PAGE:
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Is the Canine Fossa Puncture Approach Really Necessary for the Severely Diseased Maxillary Sinus during Endoscopic Sinus Surgery?

Authors

  • Jae Yong Lee MD, PhD,

    Corresponding author
    1. From the Department of Otorhinolaryngology–Head and Neck Surgery, Soonchunhyang University College of Medicine, Bucheon, South Korea
    • Send correspondence to Jae Yong Lee, MD, PhD, 1174 Jung-Dong, Wonmi-Gu, Bucheon-Si, Gyeonggi-Do, 420-767, South Korea
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  • Sang Hag Lee MD, PhD,

    1. From the Soonchunhyang University College of Medicine, Bucheon, South Korea; the Department of Otorhinolaryngology–Head and Neck Surgery, Soonchunhyang University College of Medicine, Bucheon, South Korea
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  • Hyun Sook Hong MD,

    1. From the Korea University College of Medicine, Seoul, South Korea; and the Department of Radiology, Soonchunhyang University College of Medicine, Bucheon, South Korea
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  • Jong Dae Lee MD,

    1. From the Department of Otorhinolaryngology–Head and Neck Surgery, Soonchunhyang University College of Medicine, Bucheon, South Korea
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  • Sung Hoon Cho MD

    1. From the Department of Otorhinolaryngology–Head and Neck Surgery, Soonchunhyang University College of Medicine, Bucheon, South Korea
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  • Editor's Note: This Manuscript was accepted for publication January 15, 2008.

Abstract

Objectives: To evaluate the necessity of canine fossa puncture (CFP) by comparing the symptom scores and postoperative computed tomography (CT) findings between patients with severe maxillary sinus disease who underwent CFP and those who underwent maxillary sinus clearance through a middle meatal antrostomy (MMA).

Study Design: A prospective, randomized study.

Materials and Methods: Fourteen patients met the inclusion criteria for each of the CFP and MMA groups. In both groups, all diseased sinuses were addressed in the same manner using the same surgical techniques; the only difference was management of the maxillary sinus. Most of the patients completed the Sinonasal Outcome Test 20 (SNOT-20) and visual analogue scales (VAS) for the six main symptoms preoperatively and 3, 6, and 12 months postoperatively. The Lund-Mackay scores for the maxillary sinus and for all sinuses were calculated from the preoperative CT scan and another scan taken 12 months postoperatively. The mucosal thickening as a percentage of the total volume of the maxillary sinus was also evaluated on the postoperative CT scans, and complications related to both procedures were investigated.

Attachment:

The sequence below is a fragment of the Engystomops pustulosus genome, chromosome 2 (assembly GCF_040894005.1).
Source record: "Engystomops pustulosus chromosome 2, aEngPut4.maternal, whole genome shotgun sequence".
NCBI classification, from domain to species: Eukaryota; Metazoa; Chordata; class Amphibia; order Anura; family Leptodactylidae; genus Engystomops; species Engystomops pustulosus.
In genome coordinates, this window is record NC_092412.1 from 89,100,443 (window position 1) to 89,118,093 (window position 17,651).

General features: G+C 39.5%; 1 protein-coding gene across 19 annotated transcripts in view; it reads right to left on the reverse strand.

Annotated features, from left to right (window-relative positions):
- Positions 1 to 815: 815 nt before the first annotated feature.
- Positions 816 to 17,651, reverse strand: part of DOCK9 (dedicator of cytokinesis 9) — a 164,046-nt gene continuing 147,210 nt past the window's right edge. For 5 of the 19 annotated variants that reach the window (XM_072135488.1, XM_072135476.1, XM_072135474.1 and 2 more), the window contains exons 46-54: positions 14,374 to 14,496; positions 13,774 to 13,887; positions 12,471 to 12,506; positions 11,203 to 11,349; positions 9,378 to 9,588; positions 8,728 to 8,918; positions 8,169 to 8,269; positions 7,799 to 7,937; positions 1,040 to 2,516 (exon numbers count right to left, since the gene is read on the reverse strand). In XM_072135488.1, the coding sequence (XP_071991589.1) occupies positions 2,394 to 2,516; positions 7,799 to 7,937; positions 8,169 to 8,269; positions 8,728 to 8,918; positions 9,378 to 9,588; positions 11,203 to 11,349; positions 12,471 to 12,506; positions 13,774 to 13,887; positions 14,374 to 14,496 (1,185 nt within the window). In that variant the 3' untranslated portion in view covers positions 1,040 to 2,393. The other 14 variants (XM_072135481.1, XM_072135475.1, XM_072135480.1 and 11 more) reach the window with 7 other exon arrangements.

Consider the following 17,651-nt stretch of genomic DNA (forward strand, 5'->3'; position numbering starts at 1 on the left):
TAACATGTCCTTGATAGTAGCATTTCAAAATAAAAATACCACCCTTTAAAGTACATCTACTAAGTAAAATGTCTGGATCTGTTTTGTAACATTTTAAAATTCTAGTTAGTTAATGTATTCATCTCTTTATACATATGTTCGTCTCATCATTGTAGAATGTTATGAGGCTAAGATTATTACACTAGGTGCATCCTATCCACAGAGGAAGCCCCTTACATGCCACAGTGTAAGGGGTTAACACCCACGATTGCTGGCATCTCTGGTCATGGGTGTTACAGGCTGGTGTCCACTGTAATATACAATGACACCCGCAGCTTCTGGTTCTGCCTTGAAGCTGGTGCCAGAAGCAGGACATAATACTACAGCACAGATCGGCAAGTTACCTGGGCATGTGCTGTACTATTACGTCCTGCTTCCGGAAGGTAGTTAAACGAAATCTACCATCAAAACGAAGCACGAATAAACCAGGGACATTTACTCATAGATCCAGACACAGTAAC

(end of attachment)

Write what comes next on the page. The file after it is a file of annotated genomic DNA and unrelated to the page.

Results: Twenty-four patients completed the follow-up, questionnaires, and postoperative CT scans and were included in the analysis: 11 CFP patients and 13 MMA patients. All of the patients had chronic rhinosinusitis with nasal polyposis (NP). There were no significantdifferences in polyp extent or Lund-Mackay score for the maxillary sinus and for all sinuses on the pre- and postoperative CT scans between the groups. The volume of mucosal thickening also did not differ significantly between the groups on the postoperative CT scans. The SNOT-20 and VAS scores improved significantly 3, 6, and 12 months after the procedure in both groups. However, there were no significant differences between the two groups except for the VAS for postnasal drip 3 months postoperatively, which was better in the CFP group. Six of 11 patients in the CFP group experienced one or more complications after the procedure, although all of the symptoms resolved spontaneously within 3 months. In the MMA group, three patients had bleeding from the branches of the sphenopalatine artery during widening of the ostium, which was controlled intraoperatively with suction cauterization.

Conclusions: We could not find any benefits of the CFP procedure over the conventional MMA method in the present study. Although CFP is a useful method for removing severe mucosal disease that cannot be reached through the MMA, it does not guarantee a better subjective or objective surgical outcome in patients who have accompanying NP.

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